Levesque-Bristol, C., Bonem, E., Zissimopoulous, A., Wang, C., & Yu, S.
Manuscript submitted for publication.
Increasing evidence is supporting a move away from lecturing towards active engagement of students to support student-centered learning. Guided by the tenets of self-determination theory (SDT; Deci & Ryan, 1985), we propose a model that best captures the influence that autonomy-supportive learning climates have on student outcomes including student perceptions of basic psychological needs, self-determined motivation, perceived knowledge transfer, student assessment of learning gains and academic achievement. We posit that an autonomy-supportive learning climate will satisfy students’ basic psychological needs leading to improvements in motivation and subsequently, learning outcomes. The SDT theoretical model was tested with data collected during three consecutive semesters at a large public institution in the Midwest. Results support the full model proposed by SDT. Interestingly, although a student-centered learning environment was found to be beneficial for all students, it was found to be even more beneficial for students with initial low ability, as assessed by incoming SAT scores.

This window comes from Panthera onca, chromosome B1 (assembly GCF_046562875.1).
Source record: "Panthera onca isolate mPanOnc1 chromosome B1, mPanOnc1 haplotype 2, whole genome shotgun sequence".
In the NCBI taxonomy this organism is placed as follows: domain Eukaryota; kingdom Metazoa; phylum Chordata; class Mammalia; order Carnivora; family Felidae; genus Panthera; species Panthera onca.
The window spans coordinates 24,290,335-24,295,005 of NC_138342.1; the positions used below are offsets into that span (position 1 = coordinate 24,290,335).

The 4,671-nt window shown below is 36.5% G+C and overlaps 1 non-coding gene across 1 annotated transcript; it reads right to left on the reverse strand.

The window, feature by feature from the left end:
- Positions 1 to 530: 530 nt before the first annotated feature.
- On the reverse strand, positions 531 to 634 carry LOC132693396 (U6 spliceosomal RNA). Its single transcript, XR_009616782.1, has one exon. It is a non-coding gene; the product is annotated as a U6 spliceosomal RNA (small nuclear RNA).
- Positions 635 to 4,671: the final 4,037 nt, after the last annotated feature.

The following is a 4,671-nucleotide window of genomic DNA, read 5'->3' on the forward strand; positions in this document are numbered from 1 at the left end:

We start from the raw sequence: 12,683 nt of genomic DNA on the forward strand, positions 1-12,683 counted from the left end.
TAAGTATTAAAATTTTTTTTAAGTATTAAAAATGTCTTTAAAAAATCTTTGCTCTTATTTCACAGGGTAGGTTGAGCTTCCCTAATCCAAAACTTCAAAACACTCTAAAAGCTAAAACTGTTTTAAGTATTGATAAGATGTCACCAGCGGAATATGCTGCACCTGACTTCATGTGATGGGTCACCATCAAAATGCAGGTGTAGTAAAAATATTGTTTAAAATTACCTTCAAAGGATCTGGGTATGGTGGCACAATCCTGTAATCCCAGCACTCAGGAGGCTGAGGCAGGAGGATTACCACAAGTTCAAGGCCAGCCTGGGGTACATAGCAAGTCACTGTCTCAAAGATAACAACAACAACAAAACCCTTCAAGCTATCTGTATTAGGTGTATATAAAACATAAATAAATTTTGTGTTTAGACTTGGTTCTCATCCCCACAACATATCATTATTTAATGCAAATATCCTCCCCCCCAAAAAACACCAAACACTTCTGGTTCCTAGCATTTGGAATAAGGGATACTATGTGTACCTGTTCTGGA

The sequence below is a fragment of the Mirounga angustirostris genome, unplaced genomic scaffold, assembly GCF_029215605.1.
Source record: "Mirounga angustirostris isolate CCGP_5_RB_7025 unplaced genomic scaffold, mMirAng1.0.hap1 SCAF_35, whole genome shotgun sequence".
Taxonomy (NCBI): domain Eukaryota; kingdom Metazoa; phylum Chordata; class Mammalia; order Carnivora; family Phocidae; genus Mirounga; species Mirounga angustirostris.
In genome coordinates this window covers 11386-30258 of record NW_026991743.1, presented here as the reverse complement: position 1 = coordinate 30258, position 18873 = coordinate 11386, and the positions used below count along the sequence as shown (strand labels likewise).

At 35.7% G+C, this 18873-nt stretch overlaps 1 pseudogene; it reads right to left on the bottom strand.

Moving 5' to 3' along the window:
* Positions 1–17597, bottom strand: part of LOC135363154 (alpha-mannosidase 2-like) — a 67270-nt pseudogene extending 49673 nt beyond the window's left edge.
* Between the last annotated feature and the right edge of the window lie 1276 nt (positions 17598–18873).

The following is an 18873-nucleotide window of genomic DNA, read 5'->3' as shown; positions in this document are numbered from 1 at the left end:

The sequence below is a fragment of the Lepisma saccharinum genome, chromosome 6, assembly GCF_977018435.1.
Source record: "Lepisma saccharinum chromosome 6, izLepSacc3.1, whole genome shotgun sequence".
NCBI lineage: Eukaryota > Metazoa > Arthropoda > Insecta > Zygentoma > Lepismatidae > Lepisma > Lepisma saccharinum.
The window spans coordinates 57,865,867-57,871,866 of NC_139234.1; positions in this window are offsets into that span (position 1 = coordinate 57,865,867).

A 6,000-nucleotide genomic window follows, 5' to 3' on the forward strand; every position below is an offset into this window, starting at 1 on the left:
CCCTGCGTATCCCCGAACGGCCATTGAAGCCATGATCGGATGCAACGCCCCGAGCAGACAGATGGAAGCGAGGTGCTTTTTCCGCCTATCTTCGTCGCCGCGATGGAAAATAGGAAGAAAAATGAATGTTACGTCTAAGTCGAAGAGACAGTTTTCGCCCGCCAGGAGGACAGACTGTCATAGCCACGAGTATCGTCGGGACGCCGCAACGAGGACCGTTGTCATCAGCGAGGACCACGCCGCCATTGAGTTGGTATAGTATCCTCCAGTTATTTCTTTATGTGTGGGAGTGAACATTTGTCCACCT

Keywords: self-determination theory, motivation, active learning, student-centered learning